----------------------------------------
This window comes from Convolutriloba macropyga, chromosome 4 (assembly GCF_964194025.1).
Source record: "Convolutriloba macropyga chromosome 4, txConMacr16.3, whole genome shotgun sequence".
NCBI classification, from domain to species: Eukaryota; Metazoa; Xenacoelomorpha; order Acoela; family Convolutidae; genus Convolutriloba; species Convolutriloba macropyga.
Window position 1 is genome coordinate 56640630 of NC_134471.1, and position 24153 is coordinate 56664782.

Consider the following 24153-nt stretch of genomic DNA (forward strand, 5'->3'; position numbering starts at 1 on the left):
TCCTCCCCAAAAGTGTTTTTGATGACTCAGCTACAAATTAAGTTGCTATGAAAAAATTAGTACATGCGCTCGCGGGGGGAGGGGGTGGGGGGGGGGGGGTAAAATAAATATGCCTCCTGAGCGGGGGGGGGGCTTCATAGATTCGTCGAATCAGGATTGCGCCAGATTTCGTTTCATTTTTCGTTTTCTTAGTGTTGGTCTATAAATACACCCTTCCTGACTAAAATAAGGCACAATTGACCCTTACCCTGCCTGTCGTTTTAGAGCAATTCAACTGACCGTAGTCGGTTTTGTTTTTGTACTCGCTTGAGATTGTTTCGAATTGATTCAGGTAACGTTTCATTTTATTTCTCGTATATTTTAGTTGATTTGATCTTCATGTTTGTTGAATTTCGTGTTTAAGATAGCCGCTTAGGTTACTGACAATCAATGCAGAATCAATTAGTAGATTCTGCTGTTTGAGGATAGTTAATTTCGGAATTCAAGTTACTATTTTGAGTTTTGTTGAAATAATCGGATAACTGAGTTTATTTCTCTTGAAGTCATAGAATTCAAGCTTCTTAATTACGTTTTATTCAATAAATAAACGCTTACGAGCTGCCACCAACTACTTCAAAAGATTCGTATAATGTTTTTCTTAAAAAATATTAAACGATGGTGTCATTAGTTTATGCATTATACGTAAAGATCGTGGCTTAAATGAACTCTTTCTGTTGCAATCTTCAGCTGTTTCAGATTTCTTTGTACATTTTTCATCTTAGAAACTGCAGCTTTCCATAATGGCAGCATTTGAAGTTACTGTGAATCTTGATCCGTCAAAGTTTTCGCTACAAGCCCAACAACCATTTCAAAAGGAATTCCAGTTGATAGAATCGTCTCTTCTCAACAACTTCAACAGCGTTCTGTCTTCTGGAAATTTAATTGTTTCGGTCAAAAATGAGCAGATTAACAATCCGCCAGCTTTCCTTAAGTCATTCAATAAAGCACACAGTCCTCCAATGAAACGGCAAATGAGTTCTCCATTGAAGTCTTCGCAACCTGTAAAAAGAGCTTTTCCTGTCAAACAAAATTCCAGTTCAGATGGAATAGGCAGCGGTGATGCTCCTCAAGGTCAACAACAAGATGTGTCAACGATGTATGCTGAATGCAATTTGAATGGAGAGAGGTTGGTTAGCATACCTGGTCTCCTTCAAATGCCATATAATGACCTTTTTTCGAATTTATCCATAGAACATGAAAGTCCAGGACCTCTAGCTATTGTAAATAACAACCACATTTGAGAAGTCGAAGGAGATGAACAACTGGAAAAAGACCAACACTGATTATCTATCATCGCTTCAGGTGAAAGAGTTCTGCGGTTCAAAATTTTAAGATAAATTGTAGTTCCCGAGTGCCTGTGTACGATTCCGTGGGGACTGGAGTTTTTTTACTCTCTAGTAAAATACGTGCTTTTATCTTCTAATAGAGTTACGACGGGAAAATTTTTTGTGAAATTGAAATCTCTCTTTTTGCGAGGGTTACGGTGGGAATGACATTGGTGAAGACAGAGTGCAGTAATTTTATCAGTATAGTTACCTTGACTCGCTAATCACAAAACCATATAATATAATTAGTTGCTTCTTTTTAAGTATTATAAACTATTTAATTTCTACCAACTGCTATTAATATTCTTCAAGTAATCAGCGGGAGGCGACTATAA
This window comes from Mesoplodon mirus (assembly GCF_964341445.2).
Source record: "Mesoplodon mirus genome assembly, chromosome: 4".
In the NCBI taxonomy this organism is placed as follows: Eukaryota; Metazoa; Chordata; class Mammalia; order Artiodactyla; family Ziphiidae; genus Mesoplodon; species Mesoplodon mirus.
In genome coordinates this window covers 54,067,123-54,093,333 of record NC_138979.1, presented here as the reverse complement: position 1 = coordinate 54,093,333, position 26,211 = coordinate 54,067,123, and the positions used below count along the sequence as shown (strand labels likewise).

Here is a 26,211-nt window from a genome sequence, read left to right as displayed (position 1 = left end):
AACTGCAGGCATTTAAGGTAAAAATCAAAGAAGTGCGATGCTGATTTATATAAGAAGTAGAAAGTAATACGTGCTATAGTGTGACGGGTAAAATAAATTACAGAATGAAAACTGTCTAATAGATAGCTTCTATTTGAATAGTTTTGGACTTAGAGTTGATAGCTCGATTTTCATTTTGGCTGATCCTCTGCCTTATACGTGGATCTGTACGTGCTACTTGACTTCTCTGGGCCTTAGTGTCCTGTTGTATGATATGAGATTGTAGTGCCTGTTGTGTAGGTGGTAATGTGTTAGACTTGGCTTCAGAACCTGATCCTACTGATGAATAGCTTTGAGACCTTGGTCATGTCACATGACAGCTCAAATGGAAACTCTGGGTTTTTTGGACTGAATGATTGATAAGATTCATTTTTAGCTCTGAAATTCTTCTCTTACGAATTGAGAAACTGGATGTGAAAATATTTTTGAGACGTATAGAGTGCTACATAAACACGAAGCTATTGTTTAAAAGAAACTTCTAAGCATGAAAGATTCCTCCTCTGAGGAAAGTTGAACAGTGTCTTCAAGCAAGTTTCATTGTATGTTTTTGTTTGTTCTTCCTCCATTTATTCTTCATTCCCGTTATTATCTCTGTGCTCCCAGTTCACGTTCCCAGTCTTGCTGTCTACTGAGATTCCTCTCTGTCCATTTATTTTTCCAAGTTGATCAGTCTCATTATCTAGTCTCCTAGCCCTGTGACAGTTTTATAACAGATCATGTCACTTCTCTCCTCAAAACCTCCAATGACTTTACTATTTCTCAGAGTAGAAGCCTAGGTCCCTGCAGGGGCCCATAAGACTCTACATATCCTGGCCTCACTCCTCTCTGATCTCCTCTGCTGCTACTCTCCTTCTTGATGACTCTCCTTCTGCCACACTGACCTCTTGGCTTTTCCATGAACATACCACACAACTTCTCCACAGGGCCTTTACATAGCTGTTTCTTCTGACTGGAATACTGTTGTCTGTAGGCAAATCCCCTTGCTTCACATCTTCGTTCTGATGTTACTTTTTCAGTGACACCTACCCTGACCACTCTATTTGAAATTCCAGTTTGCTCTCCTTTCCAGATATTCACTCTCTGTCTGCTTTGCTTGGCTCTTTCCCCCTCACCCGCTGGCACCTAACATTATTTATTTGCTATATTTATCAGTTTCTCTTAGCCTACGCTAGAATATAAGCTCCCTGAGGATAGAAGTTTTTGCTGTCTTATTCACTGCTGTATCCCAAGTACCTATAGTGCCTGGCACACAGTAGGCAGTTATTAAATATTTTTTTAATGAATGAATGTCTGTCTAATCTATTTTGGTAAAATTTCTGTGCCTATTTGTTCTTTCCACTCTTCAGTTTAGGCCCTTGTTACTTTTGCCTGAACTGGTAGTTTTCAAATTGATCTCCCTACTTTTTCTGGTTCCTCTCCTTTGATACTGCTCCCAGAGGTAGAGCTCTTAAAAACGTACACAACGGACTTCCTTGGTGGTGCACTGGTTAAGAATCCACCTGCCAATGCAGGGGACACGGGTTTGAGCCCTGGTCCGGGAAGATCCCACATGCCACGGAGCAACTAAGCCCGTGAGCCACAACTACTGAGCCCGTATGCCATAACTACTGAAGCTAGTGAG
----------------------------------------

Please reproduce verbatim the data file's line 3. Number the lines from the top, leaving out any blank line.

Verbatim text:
NCBI classification, from domain to species: Eukaryota; Metazoa; Xenacoelomorpha; order Acoela; family Convolutidae; genus Convolutriloba; species Convolutriloba macropyga.